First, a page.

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Monday, 09 May 2016 08:47

Final after final...

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FRIDAY 6th MAY - Alyn Park, dry and overcast.
RHOSTYLLEN 2 ASTON PARK RANGERS 0 (Horace Wynne Cup final)

& SATURDAY 7th MAY - Afoneitha, humid and hazy.
LLANUWCHLLYN 3 CEFN ALBION 2 (Welsh National League (Wrexham Area) Division One Cup

A third trip to north-east Wales in the space of a week - maximising use of an Arriva Trains rover - means another couple of cup finals, starting at Mold Alex's ground - a venue I haven't visited since the early 1990s. The ground is recognisable, although the stand and the adjacent iron shelter weren't here then, nor the clubhouse building near the entrance gate (much smarter on the inside than outside).  [article continues, click on Read More below if not visible]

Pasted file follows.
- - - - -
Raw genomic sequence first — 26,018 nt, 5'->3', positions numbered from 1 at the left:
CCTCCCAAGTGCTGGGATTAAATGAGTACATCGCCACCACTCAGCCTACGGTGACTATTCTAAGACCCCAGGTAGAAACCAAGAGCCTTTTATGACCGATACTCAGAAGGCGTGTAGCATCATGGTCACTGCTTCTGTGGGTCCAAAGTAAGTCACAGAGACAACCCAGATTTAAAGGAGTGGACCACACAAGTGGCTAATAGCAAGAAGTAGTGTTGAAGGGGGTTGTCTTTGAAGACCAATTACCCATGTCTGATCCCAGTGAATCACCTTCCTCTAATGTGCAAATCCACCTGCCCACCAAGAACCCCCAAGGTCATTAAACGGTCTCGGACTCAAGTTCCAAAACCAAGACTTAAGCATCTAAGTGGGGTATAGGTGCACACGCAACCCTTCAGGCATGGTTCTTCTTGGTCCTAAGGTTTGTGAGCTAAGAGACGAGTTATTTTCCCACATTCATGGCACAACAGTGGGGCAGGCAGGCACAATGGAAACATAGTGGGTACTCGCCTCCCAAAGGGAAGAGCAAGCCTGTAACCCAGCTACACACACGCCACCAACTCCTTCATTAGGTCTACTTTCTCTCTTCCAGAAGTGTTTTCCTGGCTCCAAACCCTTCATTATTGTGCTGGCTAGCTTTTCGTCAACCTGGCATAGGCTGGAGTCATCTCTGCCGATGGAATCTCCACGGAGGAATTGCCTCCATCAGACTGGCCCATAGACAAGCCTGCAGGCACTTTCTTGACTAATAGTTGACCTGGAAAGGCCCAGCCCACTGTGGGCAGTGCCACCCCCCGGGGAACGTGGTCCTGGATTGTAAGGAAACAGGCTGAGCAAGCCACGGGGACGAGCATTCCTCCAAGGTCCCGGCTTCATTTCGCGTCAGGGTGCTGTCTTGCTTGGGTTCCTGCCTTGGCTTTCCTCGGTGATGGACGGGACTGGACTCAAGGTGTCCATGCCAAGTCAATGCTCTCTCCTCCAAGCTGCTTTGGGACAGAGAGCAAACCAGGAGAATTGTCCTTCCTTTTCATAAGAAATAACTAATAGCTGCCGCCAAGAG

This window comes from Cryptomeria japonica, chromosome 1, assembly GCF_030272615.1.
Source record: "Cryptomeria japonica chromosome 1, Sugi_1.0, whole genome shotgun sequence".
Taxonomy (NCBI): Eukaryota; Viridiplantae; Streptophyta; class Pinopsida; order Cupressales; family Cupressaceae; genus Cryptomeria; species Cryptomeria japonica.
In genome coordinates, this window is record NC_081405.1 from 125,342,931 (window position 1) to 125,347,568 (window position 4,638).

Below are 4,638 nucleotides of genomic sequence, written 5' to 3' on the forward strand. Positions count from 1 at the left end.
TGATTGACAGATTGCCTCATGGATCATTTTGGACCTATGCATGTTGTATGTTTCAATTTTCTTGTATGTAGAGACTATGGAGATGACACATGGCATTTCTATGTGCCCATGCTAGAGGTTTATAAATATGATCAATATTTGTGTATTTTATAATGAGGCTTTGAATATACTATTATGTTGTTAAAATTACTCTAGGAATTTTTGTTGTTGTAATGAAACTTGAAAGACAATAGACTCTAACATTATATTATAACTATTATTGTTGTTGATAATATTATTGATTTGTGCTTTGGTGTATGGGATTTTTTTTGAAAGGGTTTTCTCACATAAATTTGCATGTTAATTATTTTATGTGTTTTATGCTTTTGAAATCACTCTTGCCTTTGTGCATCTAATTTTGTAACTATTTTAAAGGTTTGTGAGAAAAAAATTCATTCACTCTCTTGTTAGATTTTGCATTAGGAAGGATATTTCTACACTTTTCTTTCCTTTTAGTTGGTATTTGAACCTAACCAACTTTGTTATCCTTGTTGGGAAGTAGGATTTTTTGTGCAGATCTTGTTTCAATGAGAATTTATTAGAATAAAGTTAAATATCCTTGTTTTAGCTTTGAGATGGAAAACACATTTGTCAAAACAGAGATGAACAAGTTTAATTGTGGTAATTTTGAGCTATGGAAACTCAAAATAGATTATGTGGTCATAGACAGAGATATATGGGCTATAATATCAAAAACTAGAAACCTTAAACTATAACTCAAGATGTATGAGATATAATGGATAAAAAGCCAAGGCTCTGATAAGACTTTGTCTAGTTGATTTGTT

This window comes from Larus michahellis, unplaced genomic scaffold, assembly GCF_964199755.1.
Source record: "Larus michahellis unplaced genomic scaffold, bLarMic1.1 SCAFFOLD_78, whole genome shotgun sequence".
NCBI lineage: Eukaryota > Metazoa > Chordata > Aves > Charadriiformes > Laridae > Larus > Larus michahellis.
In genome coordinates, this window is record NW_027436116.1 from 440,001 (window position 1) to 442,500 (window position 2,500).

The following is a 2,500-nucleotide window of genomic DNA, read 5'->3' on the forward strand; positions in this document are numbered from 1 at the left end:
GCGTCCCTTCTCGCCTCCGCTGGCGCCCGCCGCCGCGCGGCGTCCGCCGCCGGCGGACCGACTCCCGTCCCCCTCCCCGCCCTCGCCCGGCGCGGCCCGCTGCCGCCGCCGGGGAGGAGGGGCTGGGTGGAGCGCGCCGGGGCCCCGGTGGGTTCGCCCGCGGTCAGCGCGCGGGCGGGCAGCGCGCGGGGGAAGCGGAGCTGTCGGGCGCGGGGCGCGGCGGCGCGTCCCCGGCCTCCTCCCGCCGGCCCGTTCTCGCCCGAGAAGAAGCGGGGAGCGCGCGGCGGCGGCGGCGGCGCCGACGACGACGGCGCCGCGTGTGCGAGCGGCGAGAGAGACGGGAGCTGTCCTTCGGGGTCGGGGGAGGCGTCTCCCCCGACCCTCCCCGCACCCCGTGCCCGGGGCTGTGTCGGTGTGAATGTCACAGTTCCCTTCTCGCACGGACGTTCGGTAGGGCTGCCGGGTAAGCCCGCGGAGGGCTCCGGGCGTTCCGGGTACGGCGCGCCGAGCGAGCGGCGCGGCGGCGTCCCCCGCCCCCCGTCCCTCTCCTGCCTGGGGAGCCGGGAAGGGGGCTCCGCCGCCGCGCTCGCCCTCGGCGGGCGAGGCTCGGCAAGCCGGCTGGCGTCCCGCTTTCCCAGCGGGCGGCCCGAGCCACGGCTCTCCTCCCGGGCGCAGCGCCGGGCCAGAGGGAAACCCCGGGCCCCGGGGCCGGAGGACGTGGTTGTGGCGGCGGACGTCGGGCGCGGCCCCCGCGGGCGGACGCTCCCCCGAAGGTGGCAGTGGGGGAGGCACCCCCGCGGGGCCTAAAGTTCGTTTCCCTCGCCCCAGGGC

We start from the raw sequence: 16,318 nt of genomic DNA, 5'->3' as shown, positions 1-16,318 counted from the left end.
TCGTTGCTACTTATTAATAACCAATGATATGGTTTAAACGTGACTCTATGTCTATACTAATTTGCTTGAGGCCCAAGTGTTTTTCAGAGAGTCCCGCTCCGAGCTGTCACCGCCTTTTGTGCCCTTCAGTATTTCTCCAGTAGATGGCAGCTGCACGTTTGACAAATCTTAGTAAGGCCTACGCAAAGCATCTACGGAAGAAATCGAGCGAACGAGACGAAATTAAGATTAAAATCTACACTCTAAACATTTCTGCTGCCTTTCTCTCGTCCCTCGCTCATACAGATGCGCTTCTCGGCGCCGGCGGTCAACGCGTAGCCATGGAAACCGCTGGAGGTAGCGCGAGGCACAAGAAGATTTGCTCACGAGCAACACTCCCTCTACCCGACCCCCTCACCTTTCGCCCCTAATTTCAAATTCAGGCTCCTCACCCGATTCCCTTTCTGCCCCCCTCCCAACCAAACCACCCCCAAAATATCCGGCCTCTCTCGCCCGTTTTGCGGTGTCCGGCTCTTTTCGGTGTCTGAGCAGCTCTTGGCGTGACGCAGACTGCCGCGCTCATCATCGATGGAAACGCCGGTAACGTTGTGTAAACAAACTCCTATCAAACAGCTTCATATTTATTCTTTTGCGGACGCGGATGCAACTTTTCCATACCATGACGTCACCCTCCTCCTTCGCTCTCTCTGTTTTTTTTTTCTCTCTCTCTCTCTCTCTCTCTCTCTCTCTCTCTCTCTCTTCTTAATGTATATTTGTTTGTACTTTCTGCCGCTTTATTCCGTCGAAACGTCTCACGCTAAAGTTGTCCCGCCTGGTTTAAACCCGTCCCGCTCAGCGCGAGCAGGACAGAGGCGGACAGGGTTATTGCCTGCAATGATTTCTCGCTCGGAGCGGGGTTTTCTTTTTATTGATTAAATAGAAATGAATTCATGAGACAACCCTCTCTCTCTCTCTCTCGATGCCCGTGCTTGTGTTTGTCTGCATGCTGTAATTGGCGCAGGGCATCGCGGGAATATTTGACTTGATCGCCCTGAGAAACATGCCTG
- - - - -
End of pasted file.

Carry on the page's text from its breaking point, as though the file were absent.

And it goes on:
It's a slightly humid, misty evening in this small Flintshire town, and the atmosphere is quite a contrast to that at Treforest 48 hours ago. The Horace Wynne Cup is the direct equivalent in north-east Wales of the South Wales FA Intermediate Cup, but the contrasts are more striking than the parallels. Whereas 70 clubs from nine different leagues participated in the SWFA's competition, here in the smallest of the FAW regions, NEWFA, there's only one league at local level, and only ten clubs to compete in the intermediate level knockout cup - virtually the same clubs that have competed for two other league cups. Credit must go to NEWFA for not spoiling their competition by opening it up to reserve teams, as two FAW regions have.